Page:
Apr 23rd, 2003, 07:57 AM
  #26  
LRK
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Join Date: Apr 2003
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Thanks to all for your thoughtful replies--they've been really helpful! Julie, do you use a particular agent when booking farms or cottages? Thanks!
LRK is offline  
Apr 23rd, 2003, 10:20 AM
  #27  
 
Join Date: Feb 2003
Posts: 560
I can't find the contact, but we used the Irish Tourism Board (they had a web site - and so many selections I had to narrow down to a county). I'll do a bit of investigation and post tomorrow. We still go back to Ireland frequently, but now we go back to the same place each year.
Most agencies rate accomodations or you can tell the quality by pictures and price. We have rarely been surprised - we rent houses in several cities/countries in Europe.
I suggest you go to your search engine of choice (I go to www.yahoo.com) and search on "Irish vacation rental", "Irish house rental", etc..
One site we have used very succesfully is vrbo.com (vacation rental by owner). They have rentals in virtually every country and you work directly with the owner - typically at a better price. We haven't used VRBO for Ireland but have used it for France and Italy.
I suggest you first pick a location(s) and search specifically to that location across several agencies. Ireland is full of various rental properties (from modest homes to castles)and it is quite overwhelming unless you narrow down the options.
Just a thought, but we typically go to Ireland for one week - and somewhere else in Europe for one week. We do this for the same airfare as r/t to Ireland. This year we are doing Ireland and Provence, France. Ireland is a great place to relax and unwind before moving to someplace else. Last year we did Ireland and Rome.
julie_Colorado is offline  
Apr 23rd, 2003, 12:01 PM
  #28  
 
Join Date: Feb 2003
Posts: 560
Looked on the internet, here's 3 resources I've used:

www.Ireland.Travel.ie: Not as easy to search - but find your way to self catering rentals - and you'll be asked to select an area. This is the only site that is exclusive to Ireland.

www.VRBO.com: Just looked and confirmed there are several beautiful house rentals. If you like one, you will work directly with the owner.

www.Rentvillas.com: There expertise is Italy, but they have some very interesting looking Irish houses (I tend to like the old stone farmhouses, etc). These folks are out of California and you can call to talk with an agent. I've found them to be very helpful (though perhaps a bit more expensive than other options).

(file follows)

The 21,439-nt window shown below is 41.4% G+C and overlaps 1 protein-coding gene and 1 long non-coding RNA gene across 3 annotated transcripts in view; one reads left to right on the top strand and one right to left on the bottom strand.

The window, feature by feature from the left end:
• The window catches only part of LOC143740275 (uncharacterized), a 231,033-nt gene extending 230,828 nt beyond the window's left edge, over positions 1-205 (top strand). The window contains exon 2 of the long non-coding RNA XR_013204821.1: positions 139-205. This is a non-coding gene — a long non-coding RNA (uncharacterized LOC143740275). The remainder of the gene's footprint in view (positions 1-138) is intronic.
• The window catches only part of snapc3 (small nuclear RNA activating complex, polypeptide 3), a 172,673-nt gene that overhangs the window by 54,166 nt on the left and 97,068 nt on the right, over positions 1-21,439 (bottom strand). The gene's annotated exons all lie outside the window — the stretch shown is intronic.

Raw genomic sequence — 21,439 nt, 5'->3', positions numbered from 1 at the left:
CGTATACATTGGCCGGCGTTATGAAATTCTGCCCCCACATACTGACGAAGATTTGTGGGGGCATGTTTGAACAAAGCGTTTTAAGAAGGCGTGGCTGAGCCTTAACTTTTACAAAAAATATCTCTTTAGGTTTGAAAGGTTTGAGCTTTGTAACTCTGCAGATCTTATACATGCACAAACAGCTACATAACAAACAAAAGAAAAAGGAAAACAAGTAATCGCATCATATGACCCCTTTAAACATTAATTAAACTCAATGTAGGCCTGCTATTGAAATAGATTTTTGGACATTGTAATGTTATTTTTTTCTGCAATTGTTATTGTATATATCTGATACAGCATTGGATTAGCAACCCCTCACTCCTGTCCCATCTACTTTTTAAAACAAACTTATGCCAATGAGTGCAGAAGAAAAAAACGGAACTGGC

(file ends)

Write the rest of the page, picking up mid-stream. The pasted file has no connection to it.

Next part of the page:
I'm sure there are several other options. Good luck.
julie_Colorado is offline  
Apr 24th, 2003, 06:46 AM
  #29  
 
Join Date: Mar 2003
Posts: 8
LRK - my family and I (husband, two kids (17 and 9) and my Mom (74) are also planning an Irish holiday. You've had some great replies to your initial post, especially interesting are those by "flaneuse," "cavan97," and "julie_Colorado"! Most interested to hear the type of accomodations you have booked? Have you booked traditional hotels? Manor houses? B&B's? It's always challenging finding the right "fit" for kids when travelling. I've looked seriously at The Clarence or Four Seasons in Dublin, Mount Juliet (Kilkenny), Killarney Park Hotel(Kerry), Sheen Falls Lodge (Kerry) and Ballynahinch Castle (Galway) as well as Ashford and Dromoland Castles. Some seem too "over the top" and fussy, while others seem too far off the beaten path. Looking for a happy medium!!!




justbeachy is offline  
Apr 26th, 2003, 08:17 AM
  #30  
LRK
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Join Date: Apr 2003
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Hi Justbeachy: I am a little overwhelmed planning this trip! I did invest in a good road map of Ireland, which helped put places and distances in black and white--we've never been to Ireland before. Also, since we have the leisure of taking 2-3 weeks, I've been going back and forth trying to decide between staying in one or two places (self catering) or trying to travel about more and doing B & B's and hotels. So, I will keep you posted as I get closer to making actual reservations. LRK
LRK is offline